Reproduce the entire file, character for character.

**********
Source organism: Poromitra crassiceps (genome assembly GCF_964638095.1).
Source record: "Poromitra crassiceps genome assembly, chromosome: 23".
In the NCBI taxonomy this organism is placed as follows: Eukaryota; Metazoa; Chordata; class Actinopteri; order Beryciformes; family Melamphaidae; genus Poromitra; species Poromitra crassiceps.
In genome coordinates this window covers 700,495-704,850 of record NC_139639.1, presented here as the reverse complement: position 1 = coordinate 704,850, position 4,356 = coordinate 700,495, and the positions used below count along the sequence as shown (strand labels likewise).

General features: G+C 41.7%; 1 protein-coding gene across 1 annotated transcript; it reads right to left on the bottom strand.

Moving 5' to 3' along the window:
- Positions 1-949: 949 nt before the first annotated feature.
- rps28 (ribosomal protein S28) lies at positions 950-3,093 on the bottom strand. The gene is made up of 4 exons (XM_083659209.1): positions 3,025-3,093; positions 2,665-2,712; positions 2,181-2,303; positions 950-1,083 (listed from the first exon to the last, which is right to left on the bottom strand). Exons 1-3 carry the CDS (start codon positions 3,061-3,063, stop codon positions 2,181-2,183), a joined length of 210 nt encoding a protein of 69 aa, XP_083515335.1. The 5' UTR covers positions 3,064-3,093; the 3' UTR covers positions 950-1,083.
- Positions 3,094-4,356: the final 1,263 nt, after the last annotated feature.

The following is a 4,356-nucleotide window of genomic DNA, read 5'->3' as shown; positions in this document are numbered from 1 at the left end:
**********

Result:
Source organism: Poromitra crassiceps (genome assembly GCF_964638095.1).
Source record: "Poromitra crassiceps genome assembly, chromosome: 23".
In the NCBI taxonomy this organism is placed as follows: Eukaryota; Metazoa; Chordata; class Actinopteri; order Beryciformes; family Melamphaidae; genus Poromitra; species Poromitra crassiceps.
In genome coordinates this window covers 700,495-704,850 of record NC_139639.1, presented here as the reverse complement: position 1 = coordinate 704,850, position 4,356 = coordinate 700,495, and the positions used below count along the sequence as shown (strand labels likewise).

General features: G+C 41.7%; 1 protein-coding gene across 1 annotated transcript; it reads right to left on the bottom strand.

Moving 5' to 3' along the window:
- Positions 1-949: 949 nt before the first annotated feature.
- rps28 (ribosomal protein S28) lies at positions 950-3,093 on the bottom strand. The gene is made up of 4 exons (XM_083659209.1): positions 3,025-3,093; positions 2,665-2,712; positions 2,181-2,303; positions 950-1,083 (listed from the first exon to the last, which is right to left on the bottom strand). Exons 1-3 carry the CDS (start codon positions 3,061-3,063, stop codon positions 2,181-2,183), a joined length of 210 nt encoding a protein of 69 aa, XP_083515335.1. The 5' UTR covers positions 3,064-3,093; the 3' UTR covers positions 950-1,083.
- Positions 3,094-4,356: the final 1,263 nt, after the last annotated feature.

The following is a 4,356-nucleotide window of genomic DNA, read 5'->3' as shown; positions in this document are numbered from 1 at the left end: